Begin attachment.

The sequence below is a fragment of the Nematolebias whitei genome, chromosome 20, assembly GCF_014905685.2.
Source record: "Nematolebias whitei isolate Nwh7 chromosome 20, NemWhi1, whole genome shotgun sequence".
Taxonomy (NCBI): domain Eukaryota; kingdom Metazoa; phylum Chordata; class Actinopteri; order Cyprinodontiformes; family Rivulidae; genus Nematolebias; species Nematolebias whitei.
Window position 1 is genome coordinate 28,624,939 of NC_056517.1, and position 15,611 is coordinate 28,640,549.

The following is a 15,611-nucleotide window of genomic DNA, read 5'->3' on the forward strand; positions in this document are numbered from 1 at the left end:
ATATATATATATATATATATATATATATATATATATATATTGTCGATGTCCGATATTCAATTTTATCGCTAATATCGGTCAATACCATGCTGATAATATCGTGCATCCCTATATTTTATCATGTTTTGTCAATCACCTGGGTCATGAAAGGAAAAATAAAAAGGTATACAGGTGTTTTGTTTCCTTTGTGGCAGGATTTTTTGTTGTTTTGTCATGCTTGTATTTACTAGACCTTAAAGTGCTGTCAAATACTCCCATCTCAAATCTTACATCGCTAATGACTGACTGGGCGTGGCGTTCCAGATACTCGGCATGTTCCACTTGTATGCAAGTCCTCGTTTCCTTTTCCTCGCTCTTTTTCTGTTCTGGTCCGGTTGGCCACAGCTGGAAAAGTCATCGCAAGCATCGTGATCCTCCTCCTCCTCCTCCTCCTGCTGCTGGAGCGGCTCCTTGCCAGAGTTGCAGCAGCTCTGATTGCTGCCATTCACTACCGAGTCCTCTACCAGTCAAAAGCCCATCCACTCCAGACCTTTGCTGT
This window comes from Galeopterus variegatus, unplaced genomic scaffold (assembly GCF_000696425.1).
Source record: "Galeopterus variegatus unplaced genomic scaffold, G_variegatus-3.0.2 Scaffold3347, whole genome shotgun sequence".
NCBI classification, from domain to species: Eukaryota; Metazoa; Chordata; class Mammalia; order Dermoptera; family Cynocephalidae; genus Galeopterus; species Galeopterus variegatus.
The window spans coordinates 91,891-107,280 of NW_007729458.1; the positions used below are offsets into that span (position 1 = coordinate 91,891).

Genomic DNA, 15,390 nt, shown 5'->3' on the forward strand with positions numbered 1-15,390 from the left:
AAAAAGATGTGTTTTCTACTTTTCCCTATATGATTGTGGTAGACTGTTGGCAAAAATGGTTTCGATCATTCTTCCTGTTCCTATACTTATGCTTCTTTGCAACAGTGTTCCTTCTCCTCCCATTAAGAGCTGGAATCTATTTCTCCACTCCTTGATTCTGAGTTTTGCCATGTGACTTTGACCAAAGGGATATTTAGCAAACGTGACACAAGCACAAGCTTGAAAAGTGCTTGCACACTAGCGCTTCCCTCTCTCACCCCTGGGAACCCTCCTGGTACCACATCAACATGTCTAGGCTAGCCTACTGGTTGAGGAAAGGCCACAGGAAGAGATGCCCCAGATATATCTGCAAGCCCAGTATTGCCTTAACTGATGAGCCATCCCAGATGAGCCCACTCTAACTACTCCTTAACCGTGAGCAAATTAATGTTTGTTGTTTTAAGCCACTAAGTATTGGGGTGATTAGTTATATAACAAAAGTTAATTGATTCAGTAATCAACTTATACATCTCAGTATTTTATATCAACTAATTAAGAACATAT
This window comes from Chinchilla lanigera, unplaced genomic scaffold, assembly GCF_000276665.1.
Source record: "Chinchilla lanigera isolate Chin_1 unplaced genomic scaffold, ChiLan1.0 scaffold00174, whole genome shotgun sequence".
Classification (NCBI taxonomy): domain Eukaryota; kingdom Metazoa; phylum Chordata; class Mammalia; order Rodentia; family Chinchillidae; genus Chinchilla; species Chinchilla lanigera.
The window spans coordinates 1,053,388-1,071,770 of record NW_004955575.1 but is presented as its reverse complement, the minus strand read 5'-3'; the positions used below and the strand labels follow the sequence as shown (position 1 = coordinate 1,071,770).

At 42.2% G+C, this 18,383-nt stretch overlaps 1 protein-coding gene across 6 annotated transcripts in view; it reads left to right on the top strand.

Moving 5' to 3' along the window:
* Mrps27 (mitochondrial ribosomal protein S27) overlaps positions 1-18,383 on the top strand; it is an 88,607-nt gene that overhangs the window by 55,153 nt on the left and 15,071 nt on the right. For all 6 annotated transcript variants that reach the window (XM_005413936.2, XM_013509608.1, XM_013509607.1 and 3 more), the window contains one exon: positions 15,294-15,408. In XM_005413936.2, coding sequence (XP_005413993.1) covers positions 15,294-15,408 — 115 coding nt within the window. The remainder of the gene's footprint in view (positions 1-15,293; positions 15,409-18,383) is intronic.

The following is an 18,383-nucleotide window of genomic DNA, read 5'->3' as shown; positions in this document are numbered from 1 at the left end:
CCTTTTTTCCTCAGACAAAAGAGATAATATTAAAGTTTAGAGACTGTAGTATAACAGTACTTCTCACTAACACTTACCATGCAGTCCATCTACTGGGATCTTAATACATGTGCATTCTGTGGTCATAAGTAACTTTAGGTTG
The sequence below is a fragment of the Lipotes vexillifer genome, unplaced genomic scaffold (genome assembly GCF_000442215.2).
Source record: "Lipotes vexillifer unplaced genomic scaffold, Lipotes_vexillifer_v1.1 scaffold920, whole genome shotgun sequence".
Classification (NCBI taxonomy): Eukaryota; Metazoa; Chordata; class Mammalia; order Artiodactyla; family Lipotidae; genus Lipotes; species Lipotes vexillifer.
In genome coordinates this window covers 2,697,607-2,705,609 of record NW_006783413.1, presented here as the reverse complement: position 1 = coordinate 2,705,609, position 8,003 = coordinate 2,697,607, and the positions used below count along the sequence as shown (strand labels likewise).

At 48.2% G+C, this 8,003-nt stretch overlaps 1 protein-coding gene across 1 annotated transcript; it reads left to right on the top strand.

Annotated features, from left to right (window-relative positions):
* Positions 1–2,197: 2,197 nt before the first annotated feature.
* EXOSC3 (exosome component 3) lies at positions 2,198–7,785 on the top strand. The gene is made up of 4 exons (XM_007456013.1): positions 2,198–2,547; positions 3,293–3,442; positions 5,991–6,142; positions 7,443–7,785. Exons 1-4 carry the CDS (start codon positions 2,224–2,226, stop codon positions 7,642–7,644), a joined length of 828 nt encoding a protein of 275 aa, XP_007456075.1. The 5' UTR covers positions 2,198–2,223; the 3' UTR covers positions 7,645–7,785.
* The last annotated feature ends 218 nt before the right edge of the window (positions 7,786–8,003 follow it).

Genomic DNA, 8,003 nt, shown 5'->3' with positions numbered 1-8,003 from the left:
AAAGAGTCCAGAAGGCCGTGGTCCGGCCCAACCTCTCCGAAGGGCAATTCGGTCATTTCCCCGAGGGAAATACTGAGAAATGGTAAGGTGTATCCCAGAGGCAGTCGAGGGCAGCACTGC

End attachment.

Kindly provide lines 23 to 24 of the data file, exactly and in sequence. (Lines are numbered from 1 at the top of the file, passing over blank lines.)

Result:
Source record: "Lipotes vexillifer unplaced genomic scaffold, Lipotes_vexillifer_v1.1 scaffold920, whole genome shotgun sequence".
Classification (NCBI taxonomy): Eukaryota; Metazoa; Chordata; class Mammalia; order Artiodactyla; family Lipotidae; genus Lipotes; species Lipotes vexillifer.